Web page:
Updated: August 11, 2021 5:53:50 pm
An alleged accused in the case pertaining to the smuggling of gold through diplomatic cargo meant to UAE Consulate here has confessed to the Customs that Kerala Chief Minister Pinarayi Vijayan had taken a packet containing bundle of currency to UAE during one of his overseas journeys.
The alleged incident had taken place in 2017 during Vijayan’s visit to the UAE.
The statement, that is likely to trigger a political turmoil in the state, was given by Consulate’s former staff P S Sarith, who is one of the accused in the smuggling of 30 kg of gold under the cover of diplomatic cargo to the consulate in July last year. While probing the case, the Customs had come across the illegal export of 1,90,000 US dollars by consulate financial head Khaled Mohamed Al Shoukry.
Customs had mentioned Vijayan’s packet of currency to UAE in the show cause notices issued to the accused persons in the dollar export case, which had taken place in August, 2019. Earlier, CPI (M) leader and former Assembly speaker P Sreeramakrishnan had come under the shadow of an alleged smuggling of foreign currency out of the country.
Sarith, in his statement before the Customs under section 124 of the Customs Act, said that in early 2017, he got a call from the general administration department (of the state government) saying that the Chief Minister had a plan to travel to the UAE. Necessary arrangements for the delegation team of the Chief Minister were coordinated by the Consulate. Swapna, another accused in the smuggling, had sought the contact number of M Sivasankar, then principal secretary to the CM, “so that the rest of the travel plans of the CM and the delegates could be handled by Swapna (then executive secretary at the consulate) and Consul General Jamal Al-Zaabi.
Sarith said that after Vijayan had travelled to UAE, Swapna had called him (Sarith) and told that the Consul General asked her to direct him to collect a packet which the Chief Minister had forgotten to carry along with him. Subsequently, he went to the secretariat and collected a packet from one Harikrishnan, a staff at the general administration department.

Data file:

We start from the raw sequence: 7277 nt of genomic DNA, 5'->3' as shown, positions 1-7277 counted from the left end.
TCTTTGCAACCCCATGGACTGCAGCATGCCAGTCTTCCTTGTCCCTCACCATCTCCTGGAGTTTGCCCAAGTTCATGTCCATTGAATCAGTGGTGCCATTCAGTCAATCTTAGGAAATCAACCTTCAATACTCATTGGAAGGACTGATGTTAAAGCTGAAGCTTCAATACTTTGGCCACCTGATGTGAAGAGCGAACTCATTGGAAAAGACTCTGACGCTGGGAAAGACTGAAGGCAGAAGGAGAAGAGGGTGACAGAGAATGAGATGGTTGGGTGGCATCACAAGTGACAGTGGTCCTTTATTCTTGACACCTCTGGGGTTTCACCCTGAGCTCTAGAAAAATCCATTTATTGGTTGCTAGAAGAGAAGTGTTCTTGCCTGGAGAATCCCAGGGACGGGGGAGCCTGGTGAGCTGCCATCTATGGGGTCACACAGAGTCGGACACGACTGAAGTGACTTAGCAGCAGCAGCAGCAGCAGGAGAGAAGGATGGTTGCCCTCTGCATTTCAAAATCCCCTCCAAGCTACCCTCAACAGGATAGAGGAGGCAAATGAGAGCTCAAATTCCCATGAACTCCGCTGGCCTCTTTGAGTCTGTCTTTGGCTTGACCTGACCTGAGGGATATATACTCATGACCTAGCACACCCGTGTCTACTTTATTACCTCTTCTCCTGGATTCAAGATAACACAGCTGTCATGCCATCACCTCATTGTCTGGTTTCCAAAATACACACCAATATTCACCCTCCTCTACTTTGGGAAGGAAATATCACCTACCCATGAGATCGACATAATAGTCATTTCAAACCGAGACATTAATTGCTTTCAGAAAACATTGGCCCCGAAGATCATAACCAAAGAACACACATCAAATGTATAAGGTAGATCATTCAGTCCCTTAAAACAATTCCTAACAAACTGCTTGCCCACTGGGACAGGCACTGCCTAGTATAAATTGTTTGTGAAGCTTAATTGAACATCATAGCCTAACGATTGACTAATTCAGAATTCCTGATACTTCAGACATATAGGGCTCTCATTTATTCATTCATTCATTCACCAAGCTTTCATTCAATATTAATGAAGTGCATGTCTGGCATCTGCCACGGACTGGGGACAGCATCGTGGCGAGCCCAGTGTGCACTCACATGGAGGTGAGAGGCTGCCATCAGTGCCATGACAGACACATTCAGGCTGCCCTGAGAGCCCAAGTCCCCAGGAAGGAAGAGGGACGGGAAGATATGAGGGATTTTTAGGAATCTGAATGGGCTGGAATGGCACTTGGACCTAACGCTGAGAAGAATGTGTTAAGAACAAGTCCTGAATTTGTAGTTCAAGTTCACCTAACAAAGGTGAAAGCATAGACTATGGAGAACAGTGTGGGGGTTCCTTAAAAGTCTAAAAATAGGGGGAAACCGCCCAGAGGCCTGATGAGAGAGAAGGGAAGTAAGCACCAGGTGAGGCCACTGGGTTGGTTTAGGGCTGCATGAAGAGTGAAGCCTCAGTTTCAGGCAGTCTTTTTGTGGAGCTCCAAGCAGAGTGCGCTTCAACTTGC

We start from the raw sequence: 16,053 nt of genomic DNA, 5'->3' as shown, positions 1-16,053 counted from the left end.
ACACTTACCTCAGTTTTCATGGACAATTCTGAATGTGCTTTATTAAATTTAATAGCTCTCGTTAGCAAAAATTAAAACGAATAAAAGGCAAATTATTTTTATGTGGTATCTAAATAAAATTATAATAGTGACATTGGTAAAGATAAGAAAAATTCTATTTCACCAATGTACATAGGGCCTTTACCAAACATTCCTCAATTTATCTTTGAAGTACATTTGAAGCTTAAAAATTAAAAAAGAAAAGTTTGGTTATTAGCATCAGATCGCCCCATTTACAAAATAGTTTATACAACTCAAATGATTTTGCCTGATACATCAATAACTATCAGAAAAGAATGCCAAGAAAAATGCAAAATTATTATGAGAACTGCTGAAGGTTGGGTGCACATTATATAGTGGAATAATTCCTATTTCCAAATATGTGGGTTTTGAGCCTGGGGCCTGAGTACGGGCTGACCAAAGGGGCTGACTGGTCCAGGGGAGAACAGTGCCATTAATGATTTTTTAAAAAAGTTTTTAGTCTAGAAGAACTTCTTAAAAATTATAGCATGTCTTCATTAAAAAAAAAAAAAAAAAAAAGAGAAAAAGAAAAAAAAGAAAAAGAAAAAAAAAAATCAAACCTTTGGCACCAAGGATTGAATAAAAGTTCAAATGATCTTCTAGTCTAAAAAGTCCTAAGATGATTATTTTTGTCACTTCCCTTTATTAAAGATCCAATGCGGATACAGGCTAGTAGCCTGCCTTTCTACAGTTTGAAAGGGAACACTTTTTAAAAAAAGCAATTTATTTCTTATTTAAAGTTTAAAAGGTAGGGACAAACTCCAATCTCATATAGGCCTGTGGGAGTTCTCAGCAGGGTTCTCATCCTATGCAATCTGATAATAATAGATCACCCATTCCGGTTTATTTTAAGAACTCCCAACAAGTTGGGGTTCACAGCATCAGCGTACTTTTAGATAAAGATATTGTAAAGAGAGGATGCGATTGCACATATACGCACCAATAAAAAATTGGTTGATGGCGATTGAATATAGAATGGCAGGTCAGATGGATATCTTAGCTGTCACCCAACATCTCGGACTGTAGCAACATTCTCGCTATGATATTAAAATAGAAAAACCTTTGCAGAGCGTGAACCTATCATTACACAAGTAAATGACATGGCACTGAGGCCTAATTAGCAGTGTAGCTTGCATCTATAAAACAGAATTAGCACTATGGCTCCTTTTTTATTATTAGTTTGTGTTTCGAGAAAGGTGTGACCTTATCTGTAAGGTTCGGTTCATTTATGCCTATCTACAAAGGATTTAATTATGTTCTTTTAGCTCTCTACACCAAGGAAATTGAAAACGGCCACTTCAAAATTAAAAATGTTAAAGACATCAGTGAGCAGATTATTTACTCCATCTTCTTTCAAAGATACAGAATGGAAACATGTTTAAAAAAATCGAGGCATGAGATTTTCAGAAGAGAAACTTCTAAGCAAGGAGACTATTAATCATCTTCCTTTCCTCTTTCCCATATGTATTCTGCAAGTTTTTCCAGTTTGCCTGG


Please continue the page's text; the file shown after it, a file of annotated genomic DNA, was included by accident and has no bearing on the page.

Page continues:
“This packet was rectangular in shape and was covered in a thick brown paper. On reaching the Consulate, out of curiosity, he (Sarith) put the packet in the X-ray machine available in the Consulate and found that the packet contained a bundle of currency and some other items. He had confidentially conveyed this to Swapna. As per the directions of Swapna, he had handed over the packet to Ahamed AL Doukhi, the admin Attache at the Consulate, who was travelling to UAE to hand over that packet to the Chief Minister on the directions of the Consul General,” said the show cause notice, quoting Sarith.
He said the Consul General Jamal AL Zaabi had very personal relations with the ministers of Kerala even though he was in charge of all southern states. Al Zaabi had always insisted in inviting ministers for functions in the Consulate and had directed Sarith to take biodata of all the ministers, and to find out the persons who are more influential to the ministers. The Consul General wanted Sarith to maintain good relation with the ministers.
The show cause notice had quoted the statements of Swapna, who told the Customs that Khaled and Jamal Al Zaabi had carried foreign currency many times illegally to UAE. Khaled had confirmed that foreign currency concealed in bags would not be detected by CISF during security checking at the airport.
Earlier, Swapna had given a statement that former assembly speaker P Sreeramakrishnan had smuggled forex.
The smuggling case had severely impaired the image of the previous Vijayan regime and had led to suspension of his principal secretary M Sivasankar, a senior IAS official under suspension since then.
📣 The Indian Express is now on Telegram. Click here to join our channel (@indianexpress) and stay updated with the latest headlines
- The Indian Express website has been rated GREEN for its credibility and trustworthiness by Newsguard, a global service that rates news sources for their journalistic standards.